• Histological grading and staging in chronic hepatitis is an inexact gold standard.
  • A “built‐in” variability in histological grading/staging of chronic hepatitis has to be acknowledged by both the clinician and the pathologist.
  • Variability in scoring systems, sampling, observer agreement and expertise necessitate a common ground approach in scoring biopsies.
  • This common‐ground approach is best facilitated by (a) choosing the simplest scoring system to serve the intended purpose, (b) pursuing minimum sample criteria, including biopsy size of >10 mm or presence of >10 portal tracts, and (c) histological biopsy evaluation by an experienced pathologist.

In summary, grading and staging of liver biopsies in chronic hepatitis remains an inexact gold standard that is influenced by variabilities in scoring systems, sampling, observer agreement and expertise. Optimising one factor may confound the performance of other variables, necessitating a “common ground” approach. This would include (1) choice of the simplest scoring system that will serve the intended purpose; (2) pursuit of minimum sample criteria, including a size of at least 10 mm or presence of >10 portal tracts; and (3) assessment of biopsies by an experienced pathologist. Acknowledgment of a “built‐in” variability in grading and staging chronic hepatitis C by both the clinician and the pathologist is essential for managing the individual patient with chronic hepatitis C.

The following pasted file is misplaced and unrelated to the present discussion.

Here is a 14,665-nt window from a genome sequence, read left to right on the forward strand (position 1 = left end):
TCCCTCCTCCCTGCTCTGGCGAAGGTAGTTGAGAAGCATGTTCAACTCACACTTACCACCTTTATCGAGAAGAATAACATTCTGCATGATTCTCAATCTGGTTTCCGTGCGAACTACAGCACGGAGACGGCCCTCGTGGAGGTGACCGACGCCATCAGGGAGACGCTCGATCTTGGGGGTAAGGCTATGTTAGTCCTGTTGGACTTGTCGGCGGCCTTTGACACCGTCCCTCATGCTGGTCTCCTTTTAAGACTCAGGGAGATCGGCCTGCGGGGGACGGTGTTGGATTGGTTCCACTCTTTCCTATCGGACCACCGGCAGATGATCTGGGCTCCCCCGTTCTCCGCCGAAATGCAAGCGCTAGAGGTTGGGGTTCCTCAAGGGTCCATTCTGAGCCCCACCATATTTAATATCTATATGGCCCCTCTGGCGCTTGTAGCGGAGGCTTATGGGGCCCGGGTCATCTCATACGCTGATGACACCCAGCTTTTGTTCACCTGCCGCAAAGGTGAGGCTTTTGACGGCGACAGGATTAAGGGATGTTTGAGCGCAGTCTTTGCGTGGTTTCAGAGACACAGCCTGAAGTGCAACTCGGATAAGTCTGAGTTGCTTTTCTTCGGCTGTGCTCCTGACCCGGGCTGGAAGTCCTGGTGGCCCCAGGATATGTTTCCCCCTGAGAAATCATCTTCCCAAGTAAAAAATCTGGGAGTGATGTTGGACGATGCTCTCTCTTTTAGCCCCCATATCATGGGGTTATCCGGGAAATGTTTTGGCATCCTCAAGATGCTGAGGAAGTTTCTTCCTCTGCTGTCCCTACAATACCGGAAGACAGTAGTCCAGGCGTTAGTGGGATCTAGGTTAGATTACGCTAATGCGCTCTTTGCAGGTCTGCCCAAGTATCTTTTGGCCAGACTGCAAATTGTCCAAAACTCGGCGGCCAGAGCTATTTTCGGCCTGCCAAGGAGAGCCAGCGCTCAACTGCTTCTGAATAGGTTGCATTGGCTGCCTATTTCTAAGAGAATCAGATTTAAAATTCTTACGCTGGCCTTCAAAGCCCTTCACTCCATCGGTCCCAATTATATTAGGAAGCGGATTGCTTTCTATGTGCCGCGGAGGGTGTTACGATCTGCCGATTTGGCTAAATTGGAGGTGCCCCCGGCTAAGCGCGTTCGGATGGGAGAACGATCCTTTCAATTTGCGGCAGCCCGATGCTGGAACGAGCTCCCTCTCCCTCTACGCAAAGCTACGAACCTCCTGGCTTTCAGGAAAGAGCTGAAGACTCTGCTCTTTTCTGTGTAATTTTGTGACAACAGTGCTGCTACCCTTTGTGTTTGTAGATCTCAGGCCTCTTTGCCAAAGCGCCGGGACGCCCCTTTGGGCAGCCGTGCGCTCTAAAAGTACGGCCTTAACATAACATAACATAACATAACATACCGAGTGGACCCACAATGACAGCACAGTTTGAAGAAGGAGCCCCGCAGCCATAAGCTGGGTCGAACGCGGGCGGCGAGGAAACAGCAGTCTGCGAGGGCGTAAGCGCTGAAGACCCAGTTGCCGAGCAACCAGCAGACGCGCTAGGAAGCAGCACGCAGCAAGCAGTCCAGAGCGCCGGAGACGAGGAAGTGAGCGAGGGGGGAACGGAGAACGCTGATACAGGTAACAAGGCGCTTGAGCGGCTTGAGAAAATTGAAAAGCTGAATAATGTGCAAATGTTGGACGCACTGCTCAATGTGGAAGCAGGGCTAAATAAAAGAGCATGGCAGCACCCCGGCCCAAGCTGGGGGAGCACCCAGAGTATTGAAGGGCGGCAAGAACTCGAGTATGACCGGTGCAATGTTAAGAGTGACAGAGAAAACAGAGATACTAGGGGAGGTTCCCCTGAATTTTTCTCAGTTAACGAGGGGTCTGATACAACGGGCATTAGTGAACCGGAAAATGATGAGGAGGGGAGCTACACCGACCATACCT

Footnotes

Competing interests: None.

Ethical approval: This study was approved by the Institutional Review Board at the University of Vermont.